• anything which takes me out of the picture; e.g. Running Dictation
  • Shoe box decorated as a room (doll’s house furniture), then video with running commentary a la Through the Keyhole.
  • I love the game ‘snatch’ takes forever to make but the kids love it and you can play match up, word and picture bingo with cards
  • “remote-control partner”, with big open space e.g. footie field/sports hall and lots of those little cone thingies
  • Cheat! Makes me completely redundant once I’ve made the cards. I also like post-it mania or headbands as I believe it’s called?
  • Pass the parcel – brilliant with sentence stems – very little time required to set it up.

Now although these are a varied bunch of activities, two things struck me about this collection of responses.

Firstly, although some of them may take a little preparation, the majority then hand control over to the pupils.  To me, this doesn’t indicate laziness on the part of the teachers, or a wish to opt out.  It’s promoting active learning, with the teacher as facilitator and not as holder of all knowledge.

And secondly, there’s the fun element.  The #mfltwitterati all shared activities which are fun for everyone involved, teacher and pupil alike.  Fun, which means engagement, involvement, and perhaps even forgetting that it’s work.  On both sides.

It may be a bit much of a stretch to link this to the quote by Confucius: ”Choose a job you love, and you will never have to work a day in your life”, but I do think it’s true that in what can be a tremendously demanding and stressful job, planning things which are fun for everyone involved makes the job a little easier, and much more enjoyable.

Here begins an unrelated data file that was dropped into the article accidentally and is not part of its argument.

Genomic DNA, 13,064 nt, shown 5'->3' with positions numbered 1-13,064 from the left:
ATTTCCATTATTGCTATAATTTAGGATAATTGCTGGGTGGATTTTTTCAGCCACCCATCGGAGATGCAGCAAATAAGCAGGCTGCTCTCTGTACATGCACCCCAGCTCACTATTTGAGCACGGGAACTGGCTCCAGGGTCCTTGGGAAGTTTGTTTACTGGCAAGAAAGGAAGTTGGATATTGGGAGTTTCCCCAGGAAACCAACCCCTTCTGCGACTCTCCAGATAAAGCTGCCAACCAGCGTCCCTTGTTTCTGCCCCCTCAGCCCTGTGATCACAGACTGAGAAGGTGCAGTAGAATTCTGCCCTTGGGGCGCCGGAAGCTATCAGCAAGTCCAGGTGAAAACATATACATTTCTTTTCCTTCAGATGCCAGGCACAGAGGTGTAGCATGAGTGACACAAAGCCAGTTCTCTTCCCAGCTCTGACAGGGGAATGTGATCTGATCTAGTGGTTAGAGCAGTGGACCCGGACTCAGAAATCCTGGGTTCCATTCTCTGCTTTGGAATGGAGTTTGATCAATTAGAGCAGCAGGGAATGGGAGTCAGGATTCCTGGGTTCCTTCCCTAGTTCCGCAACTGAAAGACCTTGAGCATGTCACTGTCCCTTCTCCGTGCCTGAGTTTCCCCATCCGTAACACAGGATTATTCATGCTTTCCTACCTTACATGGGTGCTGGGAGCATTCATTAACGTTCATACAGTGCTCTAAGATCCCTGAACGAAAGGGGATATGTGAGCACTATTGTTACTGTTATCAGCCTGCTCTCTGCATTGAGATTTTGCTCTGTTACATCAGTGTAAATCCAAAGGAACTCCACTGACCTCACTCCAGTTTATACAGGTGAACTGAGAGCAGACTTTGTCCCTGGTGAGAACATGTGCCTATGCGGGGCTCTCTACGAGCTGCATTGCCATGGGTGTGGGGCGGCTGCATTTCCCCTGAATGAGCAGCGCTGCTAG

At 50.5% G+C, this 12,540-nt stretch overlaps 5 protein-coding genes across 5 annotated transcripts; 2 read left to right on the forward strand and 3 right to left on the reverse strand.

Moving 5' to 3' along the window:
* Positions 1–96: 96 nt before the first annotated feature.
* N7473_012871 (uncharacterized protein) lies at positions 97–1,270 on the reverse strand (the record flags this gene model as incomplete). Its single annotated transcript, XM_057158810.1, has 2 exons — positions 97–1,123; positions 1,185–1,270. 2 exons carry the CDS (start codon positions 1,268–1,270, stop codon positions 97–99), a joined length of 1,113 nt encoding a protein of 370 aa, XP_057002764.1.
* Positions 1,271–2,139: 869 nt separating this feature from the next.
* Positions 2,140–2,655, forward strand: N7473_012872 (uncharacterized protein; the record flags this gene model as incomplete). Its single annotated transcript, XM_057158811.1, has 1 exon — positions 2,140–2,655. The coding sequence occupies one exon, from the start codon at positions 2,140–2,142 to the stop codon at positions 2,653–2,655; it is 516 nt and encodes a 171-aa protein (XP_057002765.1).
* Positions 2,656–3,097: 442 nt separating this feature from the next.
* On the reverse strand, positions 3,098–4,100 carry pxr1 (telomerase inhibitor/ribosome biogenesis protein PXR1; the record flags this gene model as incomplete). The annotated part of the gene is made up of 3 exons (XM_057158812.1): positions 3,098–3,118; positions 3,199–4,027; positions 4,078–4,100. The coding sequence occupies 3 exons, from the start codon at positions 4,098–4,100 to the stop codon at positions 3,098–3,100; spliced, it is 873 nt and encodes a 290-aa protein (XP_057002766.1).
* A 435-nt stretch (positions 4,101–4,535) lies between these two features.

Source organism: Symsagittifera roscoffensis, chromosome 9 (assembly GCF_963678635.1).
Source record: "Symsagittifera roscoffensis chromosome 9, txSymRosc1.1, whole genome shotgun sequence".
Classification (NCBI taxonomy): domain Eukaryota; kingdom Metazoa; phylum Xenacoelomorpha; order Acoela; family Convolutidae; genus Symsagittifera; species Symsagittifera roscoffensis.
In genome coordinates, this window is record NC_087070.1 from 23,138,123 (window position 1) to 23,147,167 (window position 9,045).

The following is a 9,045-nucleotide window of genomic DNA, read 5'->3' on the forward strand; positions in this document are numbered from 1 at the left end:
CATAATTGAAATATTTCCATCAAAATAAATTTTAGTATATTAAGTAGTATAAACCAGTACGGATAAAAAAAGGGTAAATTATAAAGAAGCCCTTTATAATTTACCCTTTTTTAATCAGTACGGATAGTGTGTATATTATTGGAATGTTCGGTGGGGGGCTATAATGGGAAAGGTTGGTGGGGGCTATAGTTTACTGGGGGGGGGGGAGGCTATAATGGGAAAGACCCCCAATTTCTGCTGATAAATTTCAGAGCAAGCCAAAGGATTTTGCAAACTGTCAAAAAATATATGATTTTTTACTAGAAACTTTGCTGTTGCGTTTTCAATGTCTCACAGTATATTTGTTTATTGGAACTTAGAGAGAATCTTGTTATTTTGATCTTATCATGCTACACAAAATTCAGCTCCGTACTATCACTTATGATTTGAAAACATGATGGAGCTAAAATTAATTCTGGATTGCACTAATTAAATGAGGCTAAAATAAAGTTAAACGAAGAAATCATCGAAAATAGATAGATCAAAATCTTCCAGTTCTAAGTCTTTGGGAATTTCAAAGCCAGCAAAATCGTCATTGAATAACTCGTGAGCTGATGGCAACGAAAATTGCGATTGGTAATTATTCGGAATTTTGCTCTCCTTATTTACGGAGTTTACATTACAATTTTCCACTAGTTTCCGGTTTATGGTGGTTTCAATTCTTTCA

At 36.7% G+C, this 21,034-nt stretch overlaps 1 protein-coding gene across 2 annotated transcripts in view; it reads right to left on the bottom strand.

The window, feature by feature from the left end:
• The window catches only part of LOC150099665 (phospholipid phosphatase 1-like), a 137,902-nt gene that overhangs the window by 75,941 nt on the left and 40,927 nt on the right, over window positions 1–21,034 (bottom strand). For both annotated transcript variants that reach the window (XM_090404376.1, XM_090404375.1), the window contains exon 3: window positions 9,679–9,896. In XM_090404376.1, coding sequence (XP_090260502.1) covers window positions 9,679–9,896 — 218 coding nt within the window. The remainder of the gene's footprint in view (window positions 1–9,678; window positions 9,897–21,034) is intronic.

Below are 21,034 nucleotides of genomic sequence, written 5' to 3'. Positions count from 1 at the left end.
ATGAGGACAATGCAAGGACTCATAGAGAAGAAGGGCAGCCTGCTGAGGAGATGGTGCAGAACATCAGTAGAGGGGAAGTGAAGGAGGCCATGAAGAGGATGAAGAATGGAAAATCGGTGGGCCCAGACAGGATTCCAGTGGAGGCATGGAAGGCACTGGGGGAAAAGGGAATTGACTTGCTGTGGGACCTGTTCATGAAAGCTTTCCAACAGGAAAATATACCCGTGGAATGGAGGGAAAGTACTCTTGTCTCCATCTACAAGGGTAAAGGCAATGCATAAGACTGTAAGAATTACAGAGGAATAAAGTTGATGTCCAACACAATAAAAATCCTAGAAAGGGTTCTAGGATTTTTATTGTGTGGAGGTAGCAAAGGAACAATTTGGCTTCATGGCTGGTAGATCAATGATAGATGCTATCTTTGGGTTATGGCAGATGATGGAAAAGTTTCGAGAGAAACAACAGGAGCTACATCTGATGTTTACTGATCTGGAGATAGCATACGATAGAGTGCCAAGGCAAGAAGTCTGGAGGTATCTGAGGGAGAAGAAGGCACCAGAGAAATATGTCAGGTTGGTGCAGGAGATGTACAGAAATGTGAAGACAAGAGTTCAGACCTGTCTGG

With thanks to the following for their comments and contributions: @langwitch, @BonjourMcB, @PaulineSheaff, @bellaale, @IssacGreaves, @misstdunne, @zaragozalass, @amandasalt

Above average … for all?

I was catching up today with a very good friend who is a retired teacher.  I happened to mention that I had just read this article in the TES, headlined Labour to ‘guarantee’ C in English and maths. Now that would be something good … perhaps even miraculous? With the best will in the world, this seems at best an ill-advised statement to make. Whilst I am completely in favour of every child leaving school with a minimum level of literacy and numeracy, I cannot accept that a GCSE grade C is either the way to demonstrate this, nor achievable by all.

Mike Baker’s article from the ASCL conference in Manchester words it slightly differently:

A further question for the Labour Party’s policy review, he [Andy Burnham] said, would be how to ensure that all students reach adulthood with a ‘decent proficiency in maths and English’. He said he wanted a debate to see if it is possible ‘to have the ambition for all students to leave with at least a grade C in GCSE maths and English’.

I’m sure there are several people who would be willing to engage in this debate with the policy makers.

My retired friend said it reminded her of when she was a pupil at school, at a presentation event.  The local dignitary charged with handing out the awards praised all those who had been successful, and ended with the encouraging words “Now next year, I want to see all of you getting above the average.”

Now I don’t claim to be any kind of mathematician, but  I would love to know how he expected that to happen …